SACRAMENTO, Calif. -- The ceremony in February seemed like a traditional celebration. One of Charlotte Benedict's sons walked her down the aisle in the Eskaton Village Carmichael auditorium, while two of Jim Jordan's sons stood up with him. A minister blessed their union.

"We had 150 people there," said Jordan, 85, a retired architect and engineer. "But we didn't have a wedding license."

It's a quiet little fact of senior residences across the country: Grandpa is living with someone else's Grandma.

In their 70s, 80s and beyond, older couples meet in seniors-only housing and live together unencumbered by marriage vows. Their relationships are committed and bonded, meant to last the rest of their lives, sometimes even informally blessed by clergy.

According to U.S. census figures, co-habitation numbers for people 65 and older have tripled in the past decade. A generation or two ago, the idea of older adults living together might have been shameful, even scandalous. That's changed, in part because societal attitudes toward marriage have changed.

Only 52 percent of American adults identified themselves as married in the 2010 census, and almost 60 percent of people age 50 and younger have lived with a partner without being married, the Pew Research Center says.

As a result, as the baby-boom generation edges into old age, researchers expect co-habitation among seniors to continue to soar.

Beyond the lifting of societal taboos against co-habitation, experts agree that there's one key reason that older people live together instead of tying the knot: money.

A widow who receives her late husband's Social Security and pension will forfeit that income if she remarries, said Susan Brown, a Bowling Green State University sociology professor who has studied older age co-habitation. While this is true for those under age 60 (50 for the disabled), those aged 60 or older will still qualify for benefits.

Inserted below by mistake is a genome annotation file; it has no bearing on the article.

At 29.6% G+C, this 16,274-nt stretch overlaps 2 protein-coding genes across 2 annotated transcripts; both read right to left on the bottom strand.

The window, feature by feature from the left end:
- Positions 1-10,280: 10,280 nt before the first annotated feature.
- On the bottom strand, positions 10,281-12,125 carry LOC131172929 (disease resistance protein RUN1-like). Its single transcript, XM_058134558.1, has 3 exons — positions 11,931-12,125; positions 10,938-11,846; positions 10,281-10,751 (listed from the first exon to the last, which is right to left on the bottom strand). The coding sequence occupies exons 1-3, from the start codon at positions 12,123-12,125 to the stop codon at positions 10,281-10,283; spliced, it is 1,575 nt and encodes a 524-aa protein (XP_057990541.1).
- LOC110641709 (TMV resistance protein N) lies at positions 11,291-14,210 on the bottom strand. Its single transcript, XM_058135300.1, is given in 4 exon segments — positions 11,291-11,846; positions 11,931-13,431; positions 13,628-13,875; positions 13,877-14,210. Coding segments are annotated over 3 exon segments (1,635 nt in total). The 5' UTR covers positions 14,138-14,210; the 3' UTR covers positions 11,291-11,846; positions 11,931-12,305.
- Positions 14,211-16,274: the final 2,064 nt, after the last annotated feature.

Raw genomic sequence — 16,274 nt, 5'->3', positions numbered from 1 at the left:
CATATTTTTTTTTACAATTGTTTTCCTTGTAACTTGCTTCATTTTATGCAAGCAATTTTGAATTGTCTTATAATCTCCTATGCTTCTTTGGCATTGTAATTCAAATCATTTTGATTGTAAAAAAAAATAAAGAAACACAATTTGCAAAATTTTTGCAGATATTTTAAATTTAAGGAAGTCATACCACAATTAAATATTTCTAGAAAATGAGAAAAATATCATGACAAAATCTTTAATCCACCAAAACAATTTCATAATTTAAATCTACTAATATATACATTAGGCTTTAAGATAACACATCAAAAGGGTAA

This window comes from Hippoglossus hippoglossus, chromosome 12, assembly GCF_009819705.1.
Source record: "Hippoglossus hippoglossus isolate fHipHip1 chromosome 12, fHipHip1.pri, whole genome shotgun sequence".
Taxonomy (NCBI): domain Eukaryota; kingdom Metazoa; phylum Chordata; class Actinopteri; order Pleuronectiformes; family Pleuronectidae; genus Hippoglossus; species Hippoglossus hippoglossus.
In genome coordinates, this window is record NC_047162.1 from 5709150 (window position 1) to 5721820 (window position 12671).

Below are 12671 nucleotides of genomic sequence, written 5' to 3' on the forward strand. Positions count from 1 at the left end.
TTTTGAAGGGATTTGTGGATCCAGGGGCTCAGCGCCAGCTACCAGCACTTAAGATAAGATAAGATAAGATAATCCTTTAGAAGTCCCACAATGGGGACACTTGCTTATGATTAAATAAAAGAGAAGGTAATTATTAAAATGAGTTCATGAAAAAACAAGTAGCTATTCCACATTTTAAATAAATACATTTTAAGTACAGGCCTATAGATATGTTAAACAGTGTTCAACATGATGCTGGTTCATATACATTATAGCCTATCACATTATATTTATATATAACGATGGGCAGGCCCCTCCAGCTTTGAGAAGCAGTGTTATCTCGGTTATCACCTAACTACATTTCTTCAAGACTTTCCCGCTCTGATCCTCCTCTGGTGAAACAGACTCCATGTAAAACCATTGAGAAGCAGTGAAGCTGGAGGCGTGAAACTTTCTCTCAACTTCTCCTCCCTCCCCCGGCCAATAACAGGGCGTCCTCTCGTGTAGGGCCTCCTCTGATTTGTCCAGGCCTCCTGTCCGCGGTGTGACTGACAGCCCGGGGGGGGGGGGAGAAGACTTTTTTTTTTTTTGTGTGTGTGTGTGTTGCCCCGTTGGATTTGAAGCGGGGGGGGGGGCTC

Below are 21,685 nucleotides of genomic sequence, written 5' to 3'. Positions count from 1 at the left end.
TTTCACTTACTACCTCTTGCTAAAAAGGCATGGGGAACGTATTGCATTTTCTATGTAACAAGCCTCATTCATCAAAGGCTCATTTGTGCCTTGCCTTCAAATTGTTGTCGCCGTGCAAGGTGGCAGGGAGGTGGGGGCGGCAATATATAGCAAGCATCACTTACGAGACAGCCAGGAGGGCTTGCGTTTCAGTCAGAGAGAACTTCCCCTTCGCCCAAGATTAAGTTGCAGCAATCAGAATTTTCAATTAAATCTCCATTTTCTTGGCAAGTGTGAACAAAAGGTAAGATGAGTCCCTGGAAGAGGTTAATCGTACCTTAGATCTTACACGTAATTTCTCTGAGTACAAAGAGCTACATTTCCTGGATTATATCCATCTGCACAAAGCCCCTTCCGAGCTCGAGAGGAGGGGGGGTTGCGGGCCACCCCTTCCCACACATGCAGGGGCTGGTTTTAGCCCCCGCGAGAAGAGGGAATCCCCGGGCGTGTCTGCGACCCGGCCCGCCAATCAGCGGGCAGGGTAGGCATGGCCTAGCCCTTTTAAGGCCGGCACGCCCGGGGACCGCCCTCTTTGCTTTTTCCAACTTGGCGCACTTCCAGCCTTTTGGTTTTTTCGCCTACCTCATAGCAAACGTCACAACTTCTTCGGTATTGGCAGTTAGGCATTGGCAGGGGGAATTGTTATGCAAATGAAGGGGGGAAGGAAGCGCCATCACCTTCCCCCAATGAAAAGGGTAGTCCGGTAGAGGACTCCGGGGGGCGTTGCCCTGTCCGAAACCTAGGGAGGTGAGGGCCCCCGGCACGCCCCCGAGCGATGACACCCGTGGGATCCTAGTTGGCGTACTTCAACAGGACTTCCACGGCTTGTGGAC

And older adults often don't want to complicate terms of their wills by bringing new spouses into the family picture, said Johns Hopkins sociologist Andrew Cherlin. "So they think, 'Let's be a couple but not disrupt the benefits we get or promises we made to our children,' " he said. "I don't think it's a cultural statement. I think it's a statement about economics and inheritance."

Late-life co-habitation also is about love and the life-affirming decision to move beyond a lifetime of losses.

"As we get older, we go through tremendous losses," said Fair Oaks marriage and family therapist Helene Van Sant-Klein. "We lose parents and spouses and friends.

"Establishing an intimate relationship in older age presents another opportunity to gain connection and feel that sense of significance and belonging."